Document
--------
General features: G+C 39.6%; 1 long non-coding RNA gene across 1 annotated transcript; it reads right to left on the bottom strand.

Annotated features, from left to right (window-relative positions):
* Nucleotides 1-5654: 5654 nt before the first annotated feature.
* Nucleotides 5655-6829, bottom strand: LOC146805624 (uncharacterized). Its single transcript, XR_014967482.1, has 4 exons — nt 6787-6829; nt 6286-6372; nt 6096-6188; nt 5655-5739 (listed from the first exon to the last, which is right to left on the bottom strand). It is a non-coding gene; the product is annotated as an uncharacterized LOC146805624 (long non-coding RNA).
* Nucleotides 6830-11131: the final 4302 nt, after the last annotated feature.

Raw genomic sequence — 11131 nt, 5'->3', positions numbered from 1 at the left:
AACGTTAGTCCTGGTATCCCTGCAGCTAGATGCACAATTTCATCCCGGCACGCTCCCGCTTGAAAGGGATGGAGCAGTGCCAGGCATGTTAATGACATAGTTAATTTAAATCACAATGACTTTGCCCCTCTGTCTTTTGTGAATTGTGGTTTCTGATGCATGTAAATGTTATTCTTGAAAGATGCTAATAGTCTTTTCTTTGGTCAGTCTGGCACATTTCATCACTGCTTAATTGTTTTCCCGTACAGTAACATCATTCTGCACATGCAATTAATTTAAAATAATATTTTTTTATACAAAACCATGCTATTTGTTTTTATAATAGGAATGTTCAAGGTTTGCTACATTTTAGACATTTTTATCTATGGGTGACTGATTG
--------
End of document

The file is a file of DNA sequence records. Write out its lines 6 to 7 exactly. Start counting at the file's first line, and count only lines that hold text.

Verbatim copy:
Raw genomic sequence — 11131 nt, 5'->3', positions numbered from 1 at the left:
AACGTTAGTCCTGGTATCCCTGCAGCTAGATGCACAATTTCATCCCGGCACGCTCCCGCTTGAAAGGGATGGAGCAGTGCCAGGCATGTTAATGACATAGTTAATTTAAATCACAATGACTTTGCCCCTCTGTCTTTTGTGAATTGTGGTTTCTGATGCATGTAAATGTTATTCTTGAAAGATGCTAATAGTCTTTTCTTTGGTCAGTCTGGCACATTTCATCACTGCTTAATTGTTTTCCCGTACAGTAACATCATTCTGCACATGCAATTAATTTAAAATAATATTTTTTTATACAAAACCATGCTATTTGTTTTTATAATAGGAATGTTCAAGGTTTGCTACATTTTAGACATTTTTATCTATGGGTGACTGATTG